Ewe've Never Seen King Lear Like This: With Actual Sheep
“Which of ewe shall we say doth love us most?” In King Lear, Shakespeare comments on the bestial nature of humanity by personifying animals and anthropomorphising humans. The eponymous hero loses his family — and his wits — in this cataclysmic tragedy where “man’s life is cheap as beast’s”. What could be more appropriate than casting actual sheep then? — as director Missouri Williams does in this totally triumphal creation. If this be madness, there is method in’t. And a lot of droppings.
Alastair Saksena takes to the stage as the play’s self-appointed director. Wincing, spluttering and fab-ewe-lously mad already, he tries, like a nervous supply teacher, to keep us entertained: “they’re usually so punctual… they know how to put on a good show”. His ovine co-stars boast some 37 film credits and awards between them, so even before they arrive, we know we’re in safe hooves.
They make a beatific entrance. You’d have to be Regan or Goneril not to be delighted by the spectacle of this flock, looking strangely sagacious in velvet and ruffs. Photography (sans flash) is permitted, and predictably we all extend iPhone-clutching tentacles. It’s not long before mutiny breaks out though. The sheep reject all direction from Saksena but still, their performances are golden. Cordelia, festooned with pink gauze like a contemporary four year old girl, deserves special praise for weeing nonchalantly as she is berated for being “so young and so untender”, one of many moments so perfect that it feels almost planned.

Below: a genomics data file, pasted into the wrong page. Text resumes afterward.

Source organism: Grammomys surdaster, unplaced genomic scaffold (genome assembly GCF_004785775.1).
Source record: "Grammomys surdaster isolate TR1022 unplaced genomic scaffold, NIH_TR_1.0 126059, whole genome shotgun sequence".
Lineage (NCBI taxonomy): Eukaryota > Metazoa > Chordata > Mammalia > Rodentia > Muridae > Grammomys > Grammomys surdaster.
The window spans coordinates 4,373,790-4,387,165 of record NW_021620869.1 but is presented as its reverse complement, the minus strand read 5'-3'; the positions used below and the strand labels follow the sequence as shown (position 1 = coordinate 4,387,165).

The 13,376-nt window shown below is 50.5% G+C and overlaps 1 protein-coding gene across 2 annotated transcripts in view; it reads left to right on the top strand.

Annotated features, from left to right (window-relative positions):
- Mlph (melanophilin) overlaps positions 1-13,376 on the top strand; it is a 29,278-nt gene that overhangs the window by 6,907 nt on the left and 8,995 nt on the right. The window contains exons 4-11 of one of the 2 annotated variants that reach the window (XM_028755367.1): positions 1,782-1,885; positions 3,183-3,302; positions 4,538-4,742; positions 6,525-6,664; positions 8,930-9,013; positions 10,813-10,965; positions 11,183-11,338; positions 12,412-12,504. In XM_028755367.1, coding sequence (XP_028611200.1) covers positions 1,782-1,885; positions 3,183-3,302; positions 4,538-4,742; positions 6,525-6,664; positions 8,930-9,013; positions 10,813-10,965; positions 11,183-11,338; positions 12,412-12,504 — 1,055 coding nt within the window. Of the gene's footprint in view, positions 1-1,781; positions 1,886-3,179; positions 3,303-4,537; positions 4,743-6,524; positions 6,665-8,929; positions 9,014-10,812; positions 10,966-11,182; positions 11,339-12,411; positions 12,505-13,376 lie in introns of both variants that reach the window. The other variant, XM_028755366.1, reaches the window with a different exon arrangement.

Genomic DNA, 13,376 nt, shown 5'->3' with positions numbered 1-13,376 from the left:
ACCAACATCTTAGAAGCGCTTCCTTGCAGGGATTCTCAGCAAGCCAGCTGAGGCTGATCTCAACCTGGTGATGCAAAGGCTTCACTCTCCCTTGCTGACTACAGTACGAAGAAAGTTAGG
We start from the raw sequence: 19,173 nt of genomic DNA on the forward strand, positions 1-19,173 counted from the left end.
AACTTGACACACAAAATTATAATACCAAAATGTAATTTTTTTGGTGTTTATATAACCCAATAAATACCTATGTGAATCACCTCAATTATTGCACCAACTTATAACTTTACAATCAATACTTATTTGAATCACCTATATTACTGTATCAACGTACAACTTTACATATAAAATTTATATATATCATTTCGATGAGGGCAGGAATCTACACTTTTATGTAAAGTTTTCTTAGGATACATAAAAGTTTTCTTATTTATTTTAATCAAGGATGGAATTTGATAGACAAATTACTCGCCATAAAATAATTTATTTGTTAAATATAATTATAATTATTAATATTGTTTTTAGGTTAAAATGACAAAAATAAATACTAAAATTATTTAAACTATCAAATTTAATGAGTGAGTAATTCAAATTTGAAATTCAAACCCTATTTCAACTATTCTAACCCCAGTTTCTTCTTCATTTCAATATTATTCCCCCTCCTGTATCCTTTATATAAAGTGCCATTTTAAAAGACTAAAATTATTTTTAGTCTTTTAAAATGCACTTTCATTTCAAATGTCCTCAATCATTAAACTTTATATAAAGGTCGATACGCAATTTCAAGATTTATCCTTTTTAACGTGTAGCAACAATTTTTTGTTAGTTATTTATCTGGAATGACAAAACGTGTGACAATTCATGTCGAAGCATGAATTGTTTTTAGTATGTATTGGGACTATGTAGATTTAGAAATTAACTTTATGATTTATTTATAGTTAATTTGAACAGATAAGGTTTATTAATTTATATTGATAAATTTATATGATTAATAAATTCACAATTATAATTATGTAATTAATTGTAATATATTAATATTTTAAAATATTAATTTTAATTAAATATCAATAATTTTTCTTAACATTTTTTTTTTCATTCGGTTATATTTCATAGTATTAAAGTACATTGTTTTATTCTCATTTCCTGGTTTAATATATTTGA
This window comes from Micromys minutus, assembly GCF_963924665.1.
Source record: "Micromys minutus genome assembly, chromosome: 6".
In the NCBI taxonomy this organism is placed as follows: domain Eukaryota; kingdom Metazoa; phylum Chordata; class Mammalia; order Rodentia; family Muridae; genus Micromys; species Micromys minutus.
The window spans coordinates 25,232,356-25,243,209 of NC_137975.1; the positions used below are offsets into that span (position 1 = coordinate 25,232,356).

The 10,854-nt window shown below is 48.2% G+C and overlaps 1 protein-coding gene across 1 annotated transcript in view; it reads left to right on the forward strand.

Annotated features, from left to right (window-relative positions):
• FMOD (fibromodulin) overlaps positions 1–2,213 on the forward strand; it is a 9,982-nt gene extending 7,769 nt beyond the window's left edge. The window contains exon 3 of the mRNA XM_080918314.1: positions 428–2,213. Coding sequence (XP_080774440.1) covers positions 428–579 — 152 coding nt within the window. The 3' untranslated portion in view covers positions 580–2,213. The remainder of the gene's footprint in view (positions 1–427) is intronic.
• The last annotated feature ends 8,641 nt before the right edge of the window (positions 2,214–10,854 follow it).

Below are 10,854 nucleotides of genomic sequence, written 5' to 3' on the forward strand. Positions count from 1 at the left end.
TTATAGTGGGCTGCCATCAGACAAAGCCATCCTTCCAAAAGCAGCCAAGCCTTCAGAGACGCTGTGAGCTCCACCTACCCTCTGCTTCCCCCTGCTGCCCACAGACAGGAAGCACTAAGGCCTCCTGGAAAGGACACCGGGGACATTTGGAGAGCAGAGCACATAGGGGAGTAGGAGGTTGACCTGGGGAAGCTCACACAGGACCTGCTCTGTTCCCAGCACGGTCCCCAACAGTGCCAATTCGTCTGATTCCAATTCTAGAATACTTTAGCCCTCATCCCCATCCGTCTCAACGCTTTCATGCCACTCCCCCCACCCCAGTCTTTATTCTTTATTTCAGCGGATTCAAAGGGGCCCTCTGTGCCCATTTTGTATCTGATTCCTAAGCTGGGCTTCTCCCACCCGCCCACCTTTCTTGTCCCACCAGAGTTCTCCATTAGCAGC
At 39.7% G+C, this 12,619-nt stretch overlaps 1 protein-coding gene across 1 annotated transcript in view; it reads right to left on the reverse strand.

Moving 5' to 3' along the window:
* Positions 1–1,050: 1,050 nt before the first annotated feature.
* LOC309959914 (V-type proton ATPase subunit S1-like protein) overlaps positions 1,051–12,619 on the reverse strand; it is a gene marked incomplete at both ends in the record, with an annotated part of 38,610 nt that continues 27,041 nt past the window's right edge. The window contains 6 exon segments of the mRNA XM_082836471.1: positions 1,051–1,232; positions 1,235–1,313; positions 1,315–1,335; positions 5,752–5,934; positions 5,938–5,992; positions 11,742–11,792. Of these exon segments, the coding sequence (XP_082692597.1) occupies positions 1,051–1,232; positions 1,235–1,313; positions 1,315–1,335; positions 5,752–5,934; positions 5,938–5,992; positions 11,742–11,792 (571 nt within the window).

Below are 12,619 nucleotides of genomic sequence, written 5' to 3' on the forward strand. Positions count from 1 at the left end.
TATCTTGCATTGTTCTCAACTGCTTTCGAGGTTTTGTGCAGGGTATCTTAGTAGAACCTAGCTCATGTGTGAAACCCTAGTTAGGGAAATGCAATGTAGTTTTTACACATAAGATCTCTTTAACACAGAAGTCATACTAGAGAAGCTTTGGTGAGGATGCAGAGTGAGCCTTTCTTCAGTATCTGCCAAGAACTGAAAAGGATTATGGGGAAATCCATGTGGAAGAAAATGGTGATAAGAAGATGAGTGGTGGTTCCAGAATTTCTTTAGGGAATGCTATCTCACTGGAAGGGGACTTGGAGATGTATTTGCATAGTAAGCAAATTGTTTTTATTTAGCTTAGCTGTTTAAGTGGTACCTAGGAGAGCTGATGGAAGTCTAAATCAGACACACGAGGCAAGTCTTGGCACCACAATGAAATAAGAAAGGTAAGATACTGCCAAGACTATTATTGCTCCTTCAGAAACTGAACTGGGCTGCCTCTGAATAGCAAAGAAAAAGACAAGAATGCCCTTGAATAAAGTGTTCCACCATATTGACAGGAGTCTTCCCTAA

This King Lear is ingeniously spun together with Williams’s fleecy gimmick. Comments like “don’t worry, it gets worse” encompass both the tragic plot and the mounting mayhem on stage. It’s a whistle-stop tour of the play’s most iconic moments and Saksena propels the action manfully, demanding pyrotechnics to begin “the Heath scene” and ultimately clutching Cordelia and pronouncing her “dead”. (She writhes long-sufferingly and rolls her eyes throughout the denouement.) If only all Shakespeare productions were constricted to 40 minutes and comprised such an exceptionally engaging cast.
By Rosalind Stone
King Lear with Sheep is at the Courtyard Theatre, 40 Pitfield Street N1 6EU, 23 September-4 October. Tickets £12.50/£10. Londonist saw this production on a complimentary ticket.
Last Updated 09 September 2015